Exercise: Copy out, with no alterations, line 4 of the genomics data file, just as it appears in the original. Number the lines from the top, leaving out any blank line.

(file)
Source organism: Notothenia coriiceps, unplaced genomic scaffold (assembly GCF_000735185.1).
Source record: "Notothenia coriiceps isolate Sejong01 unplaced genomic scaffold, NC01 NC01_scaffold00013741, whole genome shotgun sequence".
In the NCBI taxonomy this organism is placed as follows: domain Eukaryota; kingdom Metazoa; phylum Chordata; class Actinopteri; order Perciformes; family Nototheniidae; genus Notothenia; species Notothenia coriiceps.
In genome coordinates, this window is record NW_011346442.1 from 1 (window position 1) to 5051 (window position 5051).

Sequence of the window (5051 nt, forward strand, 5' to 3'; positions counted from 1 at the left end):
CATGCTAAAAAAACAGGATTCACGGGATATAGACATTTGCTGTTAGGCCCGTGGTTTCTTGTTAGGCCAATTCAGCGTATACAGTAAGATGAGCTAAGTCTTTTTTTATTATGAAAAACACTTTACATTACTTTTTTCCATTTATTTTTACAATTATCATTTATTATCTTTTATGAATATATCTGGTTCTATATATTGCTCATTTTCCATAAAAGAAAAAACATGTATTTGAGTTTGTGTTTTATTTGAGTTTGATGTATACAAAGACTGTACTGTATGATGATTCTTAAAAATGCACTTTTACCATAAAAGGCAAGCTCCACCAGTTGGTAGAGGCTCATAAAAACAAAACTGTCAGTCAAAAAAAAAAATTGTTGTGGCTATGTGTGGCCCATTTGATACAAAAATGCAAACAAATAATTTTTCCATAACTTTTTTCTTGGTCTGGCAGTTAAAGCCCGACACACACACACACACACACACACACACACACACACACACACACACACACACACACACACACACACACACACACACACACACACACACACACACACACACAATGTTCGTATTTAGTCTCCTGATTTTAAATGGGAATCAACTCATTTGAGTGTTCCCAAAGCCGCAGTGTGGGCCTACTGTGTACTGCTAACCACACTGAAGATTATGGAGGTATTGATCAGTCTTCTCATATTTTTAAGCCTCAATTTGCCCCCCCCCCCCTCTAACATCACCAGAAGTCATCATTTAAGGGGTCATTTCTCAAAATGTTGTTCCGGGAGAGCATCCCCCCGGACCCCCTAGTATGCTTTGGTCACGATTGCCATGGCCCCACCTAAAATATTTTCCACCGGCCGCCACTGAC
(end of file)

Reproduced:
In genome coordinates, this window is record NW_011346442.1 from 1 (window position 1) to 5051 (window position 5051).